Academic journal article Journal of Rehabilitation Research & Development

Influence of Marker Models on Ankle Kinematics in Persons with Partial Foot Amputation: An Investigation Using a Mechanical Model

Academic journal article Journal of Rehabilitation Research & Development

Influence of Marker Models on Ankle Kinematics in Persons with Partial Foot Amputation: An Investigation Using a Mechanical Model

Article excerpt

INTRODUCTION

A systematic review on the biomechanics of gait in persons with partial foot amputation (PFA) concluded that there was a high level of evidence that PFA affects the temporospatial, external force, kinematic, kinetic, and plantar pressure aspects of PFA gait, but there was less confidence in the evidence regarding exactly how these aspects of gait were affected [1]. Dillon et al. suggested that a number of methodological problems endemic in this body of literature reduced confidence in the evidence [1]. For example, with the exception of two studies [2-3], marker placement was not explicitly described [4-6], which is problematic because marker placement defines the kinematic measurements. Since most authors reported using commercially available systems to collect these data [4-6], one can only assume that they followed the standard marker placement procedures required of those systems. However, most of the studies did not describe how certain markers were placed in the presence of a prosthesis or the absence of the forefoot landmarks typically used to locate some of the markers defining the foot local coordinate system. Given these sorts of methodological issues, it is not surprising that the ankle kinematic data vary markedly between investigations. Concerns have been raised regarding the accuracy of these data, especially with respect to discrepancies between barefoot and shod/ device investigations [1].

Previous studies of barefoot walking in PFA suggest that ankle dorsiflexion range is either reduced or similar to that observed in persons without amputation. Garabolsa et al. observed significantly less dorsiflexion of the residuum during gait compared with the sound limb in a group of persons with dysvascular transmetatarsal (TMT) amputation [3]. Boyd et al. investigated groups of persons with dysvascular amputation with either toe, metatarsophalangeal (MTP), or ray amputations, but how many toes or rays were affected in these groups was unclear [5]. No significant differences existed in ankle dorsiflexion between groups of subjects with amputation and a control group of nondisabled subjects who walked more quickly. Unclear descriptions of amputation level [5] make comparison between these studies difficult and walking velocity was either not reported [3] or expressed as a proportion of a laboratory normal database [5]. Hence, accounting for the influence of walking speed between investigations was not possible. Tang et al. reported barefoot kinematics for a group of individuals with "mostly traumatic" TMT amputation as part of an experimental study comparing gait in several conditions, including barefoot, shoe only, or shoe plus prosthesis (insole with carbon fiber footplate) [4]. The dorsiflexion peak observed in the control group was similar to that seen in the PFA barefoot walking condition despite some dorsiflexion bias in the PFA group. Such bias of the kinematic data raises concerns about the modeling and changing of markers between experimental conditions. When the total ankle range from initial plantar flexion peak to dorsiflexion peak is considered, the PFA subjects walking barefoot exhibited reduced angular excursion compared with the control group [4].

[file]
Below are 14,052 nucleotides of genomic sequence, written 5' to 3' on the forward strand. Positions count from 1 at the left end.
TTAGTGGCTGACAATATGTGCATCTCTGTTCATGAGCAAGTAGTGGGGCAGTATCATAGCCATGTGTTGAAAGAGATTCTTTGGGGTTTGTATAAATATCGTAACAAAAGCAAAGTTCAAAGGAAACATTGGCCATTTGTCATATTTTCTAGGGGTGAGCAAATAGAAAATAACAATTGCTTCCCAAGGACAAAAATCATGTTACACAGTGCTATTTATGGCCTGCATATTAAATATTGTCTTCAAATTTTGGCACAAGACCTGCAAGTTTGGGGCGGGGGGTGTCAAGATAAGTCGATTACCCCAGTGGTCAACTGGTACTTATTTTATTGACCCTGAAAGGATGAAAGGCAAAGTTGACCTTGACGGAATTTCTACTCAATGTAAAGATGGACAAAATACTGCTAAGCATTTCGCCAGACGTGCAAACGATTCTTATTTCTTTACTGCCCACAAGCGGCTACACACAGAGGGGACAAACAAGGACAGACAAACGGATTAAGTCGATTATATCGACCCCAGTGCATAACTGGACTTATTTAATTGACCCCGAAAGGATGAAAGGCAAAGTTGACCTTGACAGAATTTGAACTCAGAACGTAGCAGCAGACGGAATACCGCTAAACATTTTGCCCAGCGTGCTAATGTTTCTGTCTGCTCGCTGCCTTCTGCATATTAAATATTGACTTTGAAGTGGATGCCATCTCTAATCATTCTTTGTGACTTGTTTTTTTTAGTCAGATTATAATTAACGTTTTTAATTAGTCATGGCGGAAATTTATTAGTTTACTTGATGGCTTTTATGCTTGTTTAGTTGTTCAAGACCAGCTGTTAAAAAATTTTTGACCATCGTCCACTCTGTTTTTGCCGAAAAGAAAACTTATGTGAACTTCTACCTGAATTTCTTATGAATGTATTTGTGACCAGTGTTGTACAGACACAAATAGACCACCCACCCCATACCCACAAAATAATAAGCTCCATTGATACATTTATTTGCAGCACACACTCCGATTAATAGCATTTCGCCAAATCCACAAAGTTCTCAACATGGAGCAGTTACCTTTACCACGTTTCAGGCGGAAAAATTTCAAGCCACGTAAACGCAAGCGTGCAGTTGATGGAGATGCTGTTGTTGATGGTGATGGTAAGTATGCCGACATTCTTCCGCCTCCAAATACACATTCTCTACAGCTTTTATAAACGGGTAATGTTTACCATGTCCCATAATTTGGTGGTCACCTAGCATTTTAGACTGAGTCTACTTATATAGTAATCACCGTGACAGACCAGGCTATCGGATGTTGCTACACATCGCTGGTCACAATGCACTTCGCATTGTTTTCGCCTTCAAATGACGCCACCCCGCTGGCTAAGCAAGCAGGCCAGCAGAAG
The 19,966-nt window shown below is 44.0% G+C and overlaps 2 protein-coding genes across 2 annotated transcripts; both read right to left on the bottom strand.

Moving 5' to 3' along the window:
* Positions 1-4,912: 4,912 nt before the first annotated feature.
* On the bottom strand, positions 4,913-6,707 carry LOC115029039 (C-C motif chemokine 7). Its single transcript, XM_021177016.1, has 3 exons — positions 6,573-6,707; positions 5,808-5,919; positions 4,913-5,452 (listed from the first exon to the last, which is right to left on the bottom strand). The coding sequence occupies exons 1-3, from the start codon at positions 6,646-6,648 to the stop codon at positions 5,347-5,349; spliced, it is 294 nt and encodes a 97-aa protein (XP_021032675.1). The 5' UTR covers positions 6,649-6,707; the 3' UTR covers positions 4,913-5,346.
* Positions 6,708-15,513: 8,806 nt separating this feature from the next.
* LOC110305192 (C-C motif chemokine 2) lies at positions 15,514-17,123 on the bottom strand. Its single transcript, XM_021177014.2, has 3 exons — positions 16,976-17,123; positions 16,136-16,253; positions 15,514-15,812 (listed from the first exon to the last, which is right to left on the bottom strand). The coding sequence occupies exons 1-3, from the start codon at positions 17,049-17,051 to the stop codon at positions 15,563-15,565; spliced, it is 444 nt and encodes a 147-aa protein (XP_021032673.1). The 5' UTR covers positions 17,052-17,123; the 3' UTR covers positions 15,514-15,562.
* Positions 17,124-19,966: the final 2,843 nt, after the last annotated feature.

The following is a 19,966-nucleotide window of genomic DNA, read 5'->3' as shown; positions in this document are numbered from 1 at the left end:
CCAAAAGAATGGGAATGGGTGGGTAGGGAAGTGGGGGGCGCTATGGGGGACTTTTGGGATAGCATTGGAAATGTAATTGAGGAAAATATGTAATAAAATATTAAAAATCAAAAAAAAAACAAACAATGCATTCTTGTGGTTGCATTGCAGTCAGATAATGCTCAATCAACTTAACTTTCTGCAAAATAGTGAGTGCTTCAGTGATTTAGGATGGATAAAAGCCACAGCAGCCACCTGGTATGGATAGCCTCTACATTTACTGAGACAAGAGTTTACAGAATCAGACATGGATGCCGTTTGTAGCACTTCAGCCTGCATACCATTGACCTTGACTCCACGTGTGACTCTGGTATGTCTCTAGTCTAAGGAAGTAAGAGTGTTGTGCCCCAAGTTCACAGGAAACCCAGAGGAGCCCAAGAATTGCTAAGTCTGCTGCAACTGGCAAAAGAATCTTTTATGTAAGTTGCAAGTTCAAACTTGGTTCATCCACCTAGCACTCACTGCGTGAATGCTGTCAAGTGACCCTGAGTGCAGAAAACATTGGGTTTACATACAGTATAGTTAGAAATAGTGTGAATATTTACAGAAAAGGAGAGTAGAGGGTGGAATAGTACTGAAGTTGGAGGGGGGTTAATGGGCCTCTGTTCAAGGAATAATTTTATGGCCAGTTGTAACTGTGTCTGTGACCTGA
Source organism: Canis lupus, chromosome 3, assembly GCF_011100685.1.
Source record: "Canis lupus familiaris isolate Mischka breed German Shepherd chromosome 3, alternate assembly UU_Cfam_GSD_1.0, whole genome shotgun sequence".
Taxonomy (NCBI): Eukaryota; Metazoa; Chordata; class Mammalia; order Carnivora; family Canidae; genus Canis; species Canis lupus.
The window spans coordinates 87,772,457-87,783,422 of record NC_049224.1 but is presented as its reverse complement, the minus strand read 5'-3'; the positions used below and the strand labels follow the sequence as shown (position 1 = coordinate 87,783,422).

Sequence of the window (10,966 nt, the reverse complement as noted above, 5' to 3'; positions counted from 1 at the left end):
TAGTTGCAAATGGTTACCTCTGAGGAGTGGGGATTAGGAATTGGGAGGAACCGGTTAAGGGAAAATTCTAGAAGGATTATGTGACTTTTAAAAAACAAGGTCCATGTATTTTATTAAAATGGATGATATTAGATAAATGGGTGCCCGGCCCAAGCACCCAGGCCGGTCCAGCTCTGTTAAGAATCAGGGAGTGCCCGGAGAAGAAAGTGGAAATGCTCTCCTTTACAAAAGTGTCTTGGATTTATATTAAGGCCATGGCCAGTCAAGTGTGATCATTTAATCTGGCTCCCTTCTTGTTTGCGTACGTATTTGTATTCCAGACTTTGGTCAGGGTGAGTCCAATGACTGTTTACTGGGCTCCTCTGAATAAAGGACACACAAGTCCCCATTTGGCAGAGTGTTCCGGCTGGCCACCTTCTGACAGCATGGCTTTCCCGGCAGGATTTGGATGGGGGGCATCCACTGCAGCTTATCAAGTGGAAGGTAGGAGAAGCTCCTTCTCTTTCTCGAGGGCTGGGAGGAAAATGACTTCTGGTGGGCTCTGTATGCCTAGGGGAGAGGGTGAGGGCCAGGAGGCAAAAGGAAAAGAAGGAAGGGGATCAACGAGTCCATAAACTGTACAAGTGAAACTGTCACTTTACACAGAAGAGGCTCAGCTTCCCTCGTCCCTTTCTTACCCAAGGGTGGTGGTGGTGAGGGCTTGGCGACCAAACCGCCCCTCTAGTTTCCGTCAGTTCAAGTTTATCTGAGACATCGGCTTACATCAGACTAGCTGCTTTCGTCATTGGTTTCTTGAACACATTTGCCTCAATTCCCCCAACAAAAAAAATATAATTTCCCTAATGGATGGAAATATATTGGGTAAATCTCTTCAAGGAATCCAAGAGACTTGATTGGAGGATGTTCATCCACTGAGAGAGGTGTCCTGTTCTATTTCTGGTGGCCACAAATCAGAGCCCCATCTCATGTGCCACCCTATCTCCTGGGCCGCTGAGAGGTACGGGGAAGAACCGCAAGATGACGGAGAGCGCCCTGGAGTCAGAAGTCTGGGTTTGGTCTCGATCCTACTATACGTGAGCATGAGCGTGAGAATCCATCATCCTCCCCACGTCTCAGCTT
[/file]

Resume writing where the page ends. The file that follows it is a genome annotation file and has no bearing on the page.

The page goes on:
In contrast to the relatively normal or reduced ankle dorsiflexion observed during barefoot ambulation in PFA, studies measuring ankle motion in shoe or shoe plus prosthesis conditions suggest that ankle dorsiflexion is increased. Tang et al. reported that for a group of individuals with TMT amputation, the shoe and shoe plus prosthesis conditions allowed significantly greater ankle dorsiflexion during stance compared with walking barefoot or a shod control group [4]. An observational study by Dillon reported a similar pattern of ankle movement in persons with Lisfranc and TMT amputation using either toe fillers, slipper sockets, or shoes stuffed with a variety of materials, but the dorsiflexion range and peak were more normal and comparable with the 95 percent confidence interval of the control group [7]. …

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